Thursday, 20 December 2012

Giving in to temptation

No, I've not been eating refined carbs.  Or even appreciable amounts of carbs, or processed food.  What I -have- been doing is over-indulging on wine.

You see, wine seemed to be something I'm relatively tolerant to on the scale of Things That Contain Carbs.  It's not all that carby anyway either.  And with one thing and another and the time of year (yes even I have noticed it's almost Christmas) and the fact that I'm a bit mopey about not feeling confident about getting out on my bike on the roads, I've wanted a bit of a pressure release valve that's not going to totally undermine my low carb work so far.

Last week was very bad in the "just how much have I had to drink?" stakes.  I'm too embarrassed to confess to the number of units, but let's just say it's a bit more than the recommended maximum for women.  This week has been better, but my liver/kidneys etc. haven't really recovered from last week.  So, I'm retaining water like nobody's business (hello extra 1.5kg in water weight in 24 hours!), I'm slower in the mornings than I have been for weeks, I'm getting to bed later, getting up later, getting lower quality sleep (still sleeping right through the night though, which is a novelty still despite having 6 weeks of it so far) and eating food when I don't really need it - which is vanishingly rare on my new nutrition regime; it simply doesn't happen when I've not had a drink.  I just may well be not as tolerant to wine as I'd thought.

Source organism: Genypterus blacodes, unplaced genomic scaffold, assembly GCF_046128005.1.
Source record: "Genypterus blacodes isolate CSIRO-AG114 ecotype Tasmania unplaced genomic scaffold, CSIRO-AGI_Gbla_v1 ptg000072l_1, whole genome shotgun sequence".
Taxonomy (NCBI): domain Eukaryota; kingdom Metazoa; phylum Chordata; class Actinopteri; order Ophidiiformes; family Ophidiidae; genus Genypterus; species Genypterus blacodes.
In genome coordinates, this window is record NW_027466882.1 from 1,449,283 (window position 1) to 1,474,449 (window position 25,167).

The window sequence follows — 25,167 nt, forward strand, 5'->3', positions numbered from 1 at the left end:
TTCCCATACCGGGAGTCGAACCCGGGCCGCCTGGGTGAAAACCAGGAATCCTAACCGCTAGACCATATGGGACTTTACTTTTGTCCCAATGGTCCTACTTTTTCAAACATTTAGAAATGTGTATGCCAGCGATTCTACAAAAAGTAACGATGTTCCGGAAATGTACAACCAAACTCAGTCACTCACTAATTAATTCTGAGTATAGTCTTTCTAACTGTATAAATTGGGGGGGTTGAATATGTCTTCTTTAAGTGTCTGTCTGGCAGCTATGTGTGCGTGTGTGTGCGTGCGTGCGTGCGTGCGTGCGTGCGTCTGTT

So, in an attempt to work out whether it's causing one problem or another, I decided to see about looking at the effects of wine on my insulin responses in the cheapest way possible.  Using a blood glucose monitor (£15 from Boots), assuming that all things being equal, and assuming that if I hadn't had an appreciable intake of carbohydrate from food and my blood glucose level drops measurably after drinking wine then it means I've had an appreciable increase in insulin swimming about because of the wine.  It's going to need a lot of trial and error and data points to get a picture of what's happening.

So far I have some morning, fasted glucose levels and a few data points from after fasted exercise, a lowish carb meal, 1 glass of wine and 2 glasses of wine.  I've also just found better information on the insulin response and glucose levels due to food intake (for non-diabetic and non-pre-diabetic people) and it looks like the peak in blood glucose happens 30 minutes after a meal starts and things should be dropping down appreciably 60-90 minutes after you're done eating and back to fasted levels 2 hours after the meal(1).  Definitely more data required for a proper analysis of any kind, but so far it seems that:-
  •  my blood glucose does drop after 1 glass of wine and stays there after the 2nd
  •  my morning fasted glucose level is variable by ±0.5 mmol/L around 4.4 mmol/L
  •  I need to test glucose before, 30 minutes after meal start and then 120 minutes afterwards
It'd be good to do this for different meal contents to see if there are differences, do the same for wine in isolation, then when I have a baseline look at adding in experimental things in isolation to see what foods I may be able to easily tolerate in terms of keeping away from spiking insulin levels.  Also of interest is insulin response to things that have fake sugar in, e.g. Diet Coke.

[1 - Blood Sugar 101]

No comments:

Post a comment